Switronix TorchLED BOLT variable temperature LED light review

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Switronix TorchLED BOLT LED light

See the full specs of the Switronix TorchLED BOLT and accessories here

LEDs are in my opinion the future of cinema lighting. Until now though I’ve not been too satisfied with the throw of light they produce. Too short, too directional and the character of the light isn’t the most flattering. The BOLT has been designed with input from filmmakers and contains two sets of LEDs of different temperatures and you can mix the temperatures.

What’s it like?

On my recent shoot “Radioactivity” on the Nikon V1 at 400fps I needed plenty of light. The shutter speed was 1/400 when usually I’d shoot at 1/50. With the sensor running at top speed noise is an issue so I had to keep the camera under ISO 800. As part of the same shoot I did some stills with the V1 which were also lit with the TorchLED BOLT, here’s a selection of those (click to enlarge):

Switronix BOLT LED - Susanna 3

Switronix BOLT LED - Susanna 1

In these shots the BOLT is providing the fill lighting and the backlighting is from a practical light with red filter and 100w incandescent bulb.

And here’s one with a flash on the Sony RX100 for reference…

Switronix BOLT LED - Susanna 2

As you can see the BOLT does a great job of skin tones for an LED panel.

Let’s look at the basics first – a clip on bracket for filters (supplied with one for diffusion), two dials for colour temperature / brightness and importantly – good power from as large a battery as you can find on set – it has a 12v connector and built-in backplate for the Sony FS100 NP series batteries (NP-F970 pictured below).

The panel contains two tempertures of LEDs which can be dimmed invudidually – 3200k and 5600K.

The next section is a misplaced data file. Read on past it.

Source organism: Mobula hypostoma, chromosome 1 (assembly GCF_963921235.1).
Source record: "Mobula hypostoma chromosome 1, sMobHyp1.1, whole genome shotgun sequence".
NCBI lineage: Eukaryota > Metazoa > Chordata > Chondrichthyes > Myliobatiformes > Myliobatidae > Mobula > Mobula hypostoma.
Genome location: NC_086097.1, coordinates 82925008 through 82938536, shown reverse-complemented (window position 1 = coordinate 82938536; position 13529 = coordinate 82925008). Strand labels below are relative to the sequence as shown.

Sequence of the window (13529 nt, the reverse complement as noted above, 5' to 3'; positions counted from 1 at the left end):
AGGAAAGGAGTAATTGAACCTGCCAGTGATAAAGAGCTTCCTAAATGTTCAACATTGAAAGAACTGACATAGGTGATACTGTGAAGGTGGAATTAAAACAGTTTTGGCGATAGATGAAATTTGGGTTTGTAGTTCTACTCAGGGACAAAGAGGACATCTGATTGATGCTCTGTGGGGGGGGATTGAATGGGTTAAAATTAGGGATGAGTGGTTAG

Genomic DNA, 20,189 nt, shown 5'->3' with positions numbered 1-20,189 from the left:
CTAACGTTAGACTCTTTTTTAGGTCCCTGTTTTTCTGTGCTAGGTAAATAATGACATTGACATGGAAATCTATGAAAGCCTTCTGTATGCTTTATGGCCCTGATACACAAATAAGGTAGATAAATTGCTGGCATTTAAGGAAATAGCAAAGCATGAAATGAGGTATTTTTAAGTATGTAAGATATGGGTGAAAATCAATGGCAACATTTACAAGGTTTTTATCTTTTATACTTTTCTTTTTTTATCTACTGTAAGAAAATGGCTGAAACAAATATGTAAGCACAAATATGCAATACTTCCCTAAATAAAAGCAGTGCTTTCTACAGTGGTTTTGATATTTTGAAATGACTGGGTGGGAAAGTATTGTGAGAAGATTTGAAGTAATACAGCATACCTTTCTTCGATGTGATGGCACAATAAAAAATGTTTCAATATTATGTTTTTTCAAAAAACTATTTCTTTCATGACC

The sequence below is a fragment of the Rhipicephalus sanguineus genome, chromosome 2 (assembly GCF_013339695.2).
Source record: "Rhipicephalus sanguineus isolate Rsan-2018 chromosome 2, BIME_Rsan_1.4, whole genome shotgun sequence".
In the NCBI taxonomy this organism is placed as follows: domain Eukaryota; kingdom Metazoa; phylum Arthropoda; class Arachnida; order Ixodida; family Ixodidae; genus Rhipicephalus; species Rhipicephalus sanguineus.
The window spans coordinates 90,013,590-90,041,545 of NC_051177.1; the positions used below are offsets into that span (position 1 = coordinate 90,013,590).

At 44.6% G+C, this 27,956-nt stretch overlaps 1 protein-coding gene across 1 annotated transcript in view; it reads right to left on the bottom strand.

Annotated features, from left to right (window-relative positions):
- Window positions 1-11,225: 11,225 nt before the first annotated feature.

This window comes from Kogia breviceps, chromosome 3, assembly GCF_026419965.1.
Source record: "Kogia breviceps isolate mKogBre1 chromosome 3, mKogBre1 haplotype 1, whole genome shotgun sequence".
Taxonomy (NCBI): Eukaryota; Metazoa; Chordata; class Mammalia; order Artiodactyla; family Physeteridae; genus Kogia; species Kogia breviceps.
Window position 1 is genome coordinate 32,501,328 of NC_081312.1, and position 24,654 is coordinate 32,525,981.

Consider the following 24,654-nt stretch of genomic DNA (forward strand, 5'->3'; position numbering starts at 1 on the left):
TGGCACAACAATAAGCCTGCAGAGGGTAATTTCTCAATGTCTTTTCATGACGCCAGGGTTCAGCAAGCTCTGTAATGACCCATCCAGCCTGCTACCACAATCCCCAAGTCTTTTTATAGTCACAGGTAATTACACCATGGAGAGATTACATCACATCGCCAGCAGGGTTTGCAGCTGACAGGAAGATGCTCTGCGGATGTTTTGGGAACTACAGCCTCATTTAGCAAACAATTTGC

One of the features is that you can mix temperatures by turning on both sets of lights, but once you achieve that perfect mix changing brightness whilst maintaining the specific temperature in-between 3200 and 5600k becomes a bit of a problem because there isn’t a third control to control overall brightness on one dial. Having very slight differences in temperature from shot to shot is going to be a headache in post and a real continuity issue, so unless on full power I recommending using one set of LEDs on the panel at any one time – either 3200k or 5600k.

Switronix TorchLED Bolt

This is a very powerful panel. It is 200 watt and gives 7300lux at 2ft and 3800lux at 1m. You can mount it on the camera, or use it as a stand-alone ‘sun gun’ which is how I used it. The BOLT has a standard 1/4″ mount thread (metal) on the base and comes with a 1/4-20 swivel hot shoe mount in the box.

Normally you wouldn’t mount a light on a tripod quick release plate like in the shot above but I wanted to see if it was possible. Unfortunately there’s a ridge on the front of the panel that isn’t flush with the base where the only mounting point is. You can therefore only use small quick release plates if mounting it that way. A small quibble but I’d have preferred to have seen a totally flat base from edge to edge and at least two more mounting points – one on the side and one on the top.

Happily the light does mount on the small quick release plate on top of the huge Switronix PB70 battery which you can use to power the light for probably as long as there’s a sun in the sky!? I currently use this battery as my main Blackmagic Cinema Camera power source (my review of that is here).

I have a Sony LED light which lasts for 1 hour – truly ridiculous! So great to see proper filmmaker friendly power options on the Switronix light.

One word of caution – if you’re dimming the light during a rolling shot as some kind of an effect the dimming is not linear. There’s a sudden step from around 90% to 100% and a slight flicker at a couple of stages on the way down.

Overall though I loved the light and it will be getting a lot of use.

Pros

  • Variable colour temperature
  • Good throw distance (up to 50ft)
  • Good character to the light
  • Competitive price
  • Light weight and very portable considering luminance
  • Excellent battery life and 12v connector

Cons

  • No overall dimmer switch when mixing both sets of 3200k and 5600k LEDs
  • Dimming not quite smooth and linear from 0% to 100%
  • Extended panel ridge gets in the way of quick release plate
  • Chassis almost entirely plastic

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About Author

British filmmaker and editor of EOSHD, Andrew works in Berlin on his own self funded filmmaking and video projects.

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